However, the advent of the internet coupled with the establishment of international news agencies across the globe has made the passing of information occur at the speed of light. News and information are now easily accessible by all and sundry. Furthermore, the media has played a significant role in shaping public perceptions and opinions about neoliberalism and its policies. In many countries, the media is dominated by large corporations with interests in maintaining the status quo and promoting neoliberal policies, such as deregulation, and privatization. As a result, media coverage of neoliberalism has often been favorable, portraying it as a panacea for economic progress.

The media has also been a critical platform for those who oppose neoliberalism and its effects, particularly its impact on income inequality, the environment, and social welfare programs. The media has given voice to critics who argue that neoliberalism has increased poverty and inequality, damaged the environment, and weakened the welfare state. Hence, the media plays a crucial role in shaping public perceptions and opinions about neoliberalism by providing a level ground for both its supporters and critics.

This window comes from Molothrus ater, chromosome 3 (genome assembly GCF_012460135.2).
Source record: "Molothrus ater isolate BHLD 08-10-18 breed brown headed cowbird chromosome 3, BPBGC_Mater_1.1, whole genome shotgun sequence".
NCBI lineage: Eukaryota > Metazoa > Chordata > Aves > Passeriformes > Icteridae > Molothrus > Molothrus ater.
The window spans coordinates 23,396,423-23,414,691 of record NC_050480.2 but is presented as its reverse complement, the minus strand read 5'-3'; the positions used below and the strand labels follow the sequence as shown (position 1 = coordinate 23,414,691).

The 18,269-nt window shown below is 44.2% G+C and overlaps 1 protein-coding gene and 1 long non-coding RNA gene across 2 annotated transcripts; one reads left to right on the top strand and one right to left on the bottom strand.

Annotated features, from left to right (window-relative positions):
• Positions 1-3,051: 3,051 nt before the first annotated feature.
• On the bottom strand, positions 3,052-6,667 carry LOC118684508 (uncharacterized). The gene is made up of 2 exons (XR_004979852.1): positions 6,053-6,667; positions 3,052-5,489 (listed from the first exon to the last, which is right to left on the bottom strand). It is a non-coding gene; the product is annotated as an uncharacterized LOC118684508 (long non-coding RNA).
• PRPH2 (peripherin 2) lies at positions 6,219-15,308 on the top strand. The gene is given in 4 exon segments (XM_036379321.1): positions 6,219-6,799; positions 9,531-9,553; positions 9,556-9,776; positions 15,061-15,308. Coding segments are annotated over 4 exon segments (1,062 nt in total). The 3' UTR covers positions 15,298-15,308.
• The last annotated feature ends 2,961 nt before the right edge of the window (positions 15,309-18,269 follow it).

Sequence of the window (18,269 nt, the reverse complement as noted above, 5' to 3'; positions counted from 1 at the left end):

Examples of Neoliberalism in Finance and economy

The U.S.-Mexico-Canada Agreement (USMCA) which entered into force on July 1, 2020, replaced the North American Free Trade Agreement (NAFTA) which had set up a free trade area between the North American countries of Mexico, the United States, and Canada. This means the tariffs between the countries were removed. Tariffs refer to taxes paid when transporting goods for sale from one country to another. The removal of tariffs means individuals get access to more variety of both local and foreign goods at comparably cheaper prices since there will generally be more companies competing within the same market and providing similar products. This often leads to more economic prosperity and stability.